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I've made a horrible mistake! My boss's computer has been having problems lately and he suspected they had to do with his solid state drive. He asked me to swap his SSD with another identical computer (both eMachines model:W3503), to see if it would run faster in the other machine.

I have hardly any experience with hardware, but took a hardware class in school and thought I recognized the SSD's. They were actually the SDRAM chips. Some of the confusion came from the fact that my boss always referred to his drive as a "RAM Drive" and I found some misleading images on google of SDRAM chips labeled as "RAM disks". I know this is a rookie mistake, please spare me your (much justified) criticism.

I tried swapping the SDRAM chips into the new machine, which beeped a few times, ran the fan full speed and wouldn't start up. I put them back into my boss's computer, which booted up fine, so I tried once again with the new machine just in case I hadn't installed them properly. When the new machine didn't boot up for the second time, I put the chips back into my boss's computer. Now his computer won't start up! The fan runs full blast and the drive light on the front of the computer is a solid amber (but no beeps).

I only recently realized that I had been removing the SDRAM and not the SSD. Here's some info on the chips:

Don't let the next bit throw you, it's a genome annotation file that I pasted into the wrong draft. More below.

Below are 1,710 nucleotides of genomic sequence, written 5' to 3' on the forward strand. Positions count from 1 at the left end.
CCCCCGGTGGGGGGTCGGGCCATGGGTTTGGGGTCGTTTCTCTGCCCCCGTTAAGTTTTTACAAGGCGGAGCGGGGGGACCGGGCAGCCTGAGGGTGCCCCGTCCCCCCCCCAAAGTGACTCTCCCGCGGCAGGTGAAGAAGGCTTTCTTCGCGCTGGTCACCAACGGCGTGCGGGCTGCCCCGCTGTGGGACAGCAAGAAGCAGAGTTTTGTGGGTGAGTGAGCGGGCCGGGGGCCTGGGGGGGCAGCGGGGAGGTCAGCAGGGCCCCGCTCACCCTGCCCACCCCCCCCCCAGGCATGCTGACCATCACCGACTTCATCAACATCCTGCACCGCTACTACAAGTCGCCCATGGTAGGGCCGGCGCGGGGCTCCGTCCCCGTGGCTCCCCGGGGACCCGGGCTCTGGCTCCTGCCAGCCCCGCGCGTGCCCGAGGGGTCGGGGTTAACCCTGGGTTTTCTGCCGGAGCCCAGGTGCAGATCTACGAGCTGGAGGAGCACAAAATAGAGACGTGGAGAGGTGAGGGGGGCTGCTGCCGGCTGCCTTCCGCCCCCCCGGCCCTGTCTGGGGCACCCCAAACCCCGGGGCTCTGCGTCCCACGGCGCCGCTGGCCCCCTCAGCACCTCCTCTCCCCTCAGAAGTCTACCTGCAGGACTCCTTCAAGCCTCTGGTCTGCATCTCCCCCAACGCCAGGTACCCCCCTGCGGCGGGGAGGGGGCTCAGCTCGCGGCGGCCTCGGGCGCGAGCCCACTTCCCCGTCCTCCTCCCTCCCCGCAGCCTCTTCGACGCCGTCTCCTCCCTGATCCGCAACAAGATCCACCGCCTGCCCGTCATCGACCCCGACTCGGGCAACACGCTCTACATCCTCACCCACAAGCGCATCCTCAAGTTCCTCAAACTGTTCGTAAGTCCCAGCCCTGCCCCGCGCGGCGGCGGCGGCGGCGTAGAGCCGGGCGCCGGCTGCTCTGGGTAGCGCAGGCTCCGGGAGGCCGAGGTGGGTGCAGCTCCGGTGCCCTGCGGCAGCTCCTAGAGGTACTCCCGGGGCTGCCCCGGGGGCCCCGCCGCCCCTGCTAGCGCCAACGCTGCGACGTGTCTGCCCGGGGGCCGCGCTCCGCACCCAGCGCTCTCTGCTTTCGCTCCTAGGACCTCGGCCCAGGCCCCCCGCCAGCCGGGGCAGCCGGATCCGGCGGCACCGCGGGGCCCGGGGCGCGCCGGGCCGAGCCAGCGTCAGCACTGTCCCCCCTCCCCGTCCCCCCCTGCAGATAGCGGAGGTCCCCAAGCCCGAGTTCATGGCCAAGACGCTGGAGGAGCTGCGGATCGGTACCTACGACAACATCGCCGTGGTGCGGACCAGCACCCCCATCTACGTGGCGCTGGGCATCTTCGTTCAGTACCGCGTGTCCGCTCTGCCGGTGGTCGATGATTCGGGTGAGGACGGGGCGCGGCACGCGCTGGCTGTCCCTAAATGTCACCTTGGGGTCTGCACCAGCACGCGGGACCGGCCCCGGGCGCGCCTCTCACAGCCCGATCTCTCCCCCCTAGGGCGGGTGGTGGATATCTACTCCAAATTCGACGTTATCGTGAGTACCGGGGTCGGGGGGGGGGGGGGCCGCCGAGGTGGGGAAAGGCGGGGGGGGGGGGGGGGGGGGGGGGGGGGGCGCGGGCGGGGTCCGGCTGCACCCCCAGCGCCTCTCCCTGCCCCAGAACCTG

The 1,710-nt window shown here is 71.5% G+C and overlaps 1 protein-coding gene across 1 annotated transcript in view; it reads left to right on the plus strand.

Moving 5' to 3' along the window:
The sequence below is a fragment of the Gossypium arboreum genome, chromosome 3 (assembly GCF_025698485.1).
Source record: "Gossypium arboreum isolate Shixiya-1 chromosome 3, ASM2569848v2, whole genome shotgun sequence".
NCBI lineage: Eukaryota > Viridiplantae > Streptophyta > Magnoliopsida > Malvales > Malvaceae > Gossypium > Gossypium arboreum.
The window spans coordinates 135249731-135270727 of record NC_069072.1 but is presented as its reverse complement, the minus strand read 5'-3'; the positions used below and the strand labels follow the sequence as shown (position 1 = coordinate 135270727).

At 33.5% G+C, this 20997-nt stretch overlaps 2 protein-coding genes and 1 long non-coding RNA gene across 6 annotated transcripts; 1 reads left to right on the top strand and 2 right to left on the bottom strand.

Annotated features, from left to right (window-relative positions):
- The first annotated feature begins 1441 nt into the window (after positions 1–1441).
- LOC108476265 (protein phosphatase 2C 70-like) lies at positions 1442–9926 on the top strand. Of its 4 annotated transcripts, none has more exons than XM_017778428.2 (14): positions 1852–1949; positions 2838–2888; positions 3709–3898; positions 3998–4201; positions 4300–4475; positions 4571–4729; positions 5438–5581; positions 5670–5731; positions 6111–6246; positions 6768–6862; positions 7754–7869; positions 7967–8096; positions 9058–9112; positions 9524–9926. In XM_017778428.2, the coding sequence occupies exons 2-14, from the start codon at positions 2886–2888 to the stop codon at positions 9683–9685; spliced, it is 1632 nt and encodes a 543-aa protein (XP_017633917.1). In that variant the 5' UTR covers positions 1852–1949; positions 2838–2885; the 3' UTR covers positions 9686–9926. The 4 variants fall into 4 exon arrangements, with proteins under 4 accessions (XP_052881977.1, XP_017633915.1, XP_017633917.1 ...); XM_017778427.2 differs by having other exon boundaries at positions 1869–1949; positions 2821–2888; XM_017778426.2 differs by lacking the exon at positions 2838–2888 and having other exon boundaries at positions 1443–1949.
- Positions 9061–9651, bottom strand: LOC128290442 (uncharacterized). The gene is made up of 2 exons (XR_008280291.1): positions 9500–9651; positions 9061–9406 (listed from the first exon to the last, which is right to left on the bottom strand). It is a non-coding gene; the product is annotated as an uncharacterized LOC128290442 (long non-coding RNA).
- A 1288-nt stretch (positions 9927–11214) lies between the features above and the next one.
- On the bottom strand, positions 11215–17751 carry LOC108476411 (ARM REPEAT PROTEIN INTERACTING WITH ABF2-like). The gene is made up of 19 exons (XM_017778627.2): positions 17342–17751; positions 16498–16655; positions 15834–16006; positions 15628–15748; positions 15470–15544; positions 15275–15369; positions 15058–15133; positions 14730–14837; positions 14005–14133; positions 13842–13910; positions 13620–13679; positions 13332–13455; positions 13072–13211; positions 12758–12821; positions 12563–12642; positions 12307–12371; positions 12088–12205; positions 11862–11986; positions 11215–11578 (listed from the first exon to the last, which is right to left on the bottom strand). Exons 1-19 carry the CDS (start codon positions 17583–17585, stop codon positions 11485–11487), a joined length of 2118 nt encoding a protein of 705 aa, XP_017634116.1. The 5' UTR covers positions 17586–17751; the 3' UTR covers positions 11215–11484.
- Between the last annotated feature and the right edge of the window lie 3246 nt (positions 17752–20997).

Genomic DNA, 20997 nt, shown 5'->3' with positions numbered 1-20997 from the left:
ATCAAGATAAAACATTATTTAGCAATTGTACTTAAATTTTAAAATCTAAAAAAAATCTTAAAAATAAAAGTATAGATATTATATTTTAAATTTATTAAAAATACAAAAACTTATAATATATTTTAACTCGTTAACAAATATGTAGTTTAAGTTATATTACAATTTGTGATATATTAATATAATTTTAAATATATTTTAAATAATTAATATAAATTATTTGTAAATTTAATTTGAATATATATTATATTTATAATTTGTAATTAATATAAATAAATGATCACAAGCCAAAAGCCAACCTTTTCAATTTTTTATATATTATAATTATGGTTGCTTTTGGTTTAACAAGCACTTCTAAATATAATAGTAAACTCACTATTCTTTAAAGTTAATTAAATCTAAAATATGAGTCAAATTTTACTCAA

Did I ruin his SDRAM?? I have no idea how to troubleshoot this problem, please help!

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migrated from Jul 16 '13 at 19:57

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Was the computer powered on when you did this? – Ramhound Jul 17 '13 at 2:13

You may have - did you touch the circuit board of the RAM modules instead of handling them only by the edges? Static electricity is harmful to RAM.

Make sure also that the RAM is snapped tightly into the slots. You should see little to no of the gold pins on the edge when it is in.

Amber light may mean power supply issues. Did you unplug anything from the motherboard when you removed the RAM? Double-check.

Begin with only one stick of RAM and plug into a slot - should be marked DIMM0 or DIMM1 on the board. If the system doesn't boot, remove that stick, and try another single RAM stick. If only 1 stick of RAM is bad, this should allow you to find out which one it is.

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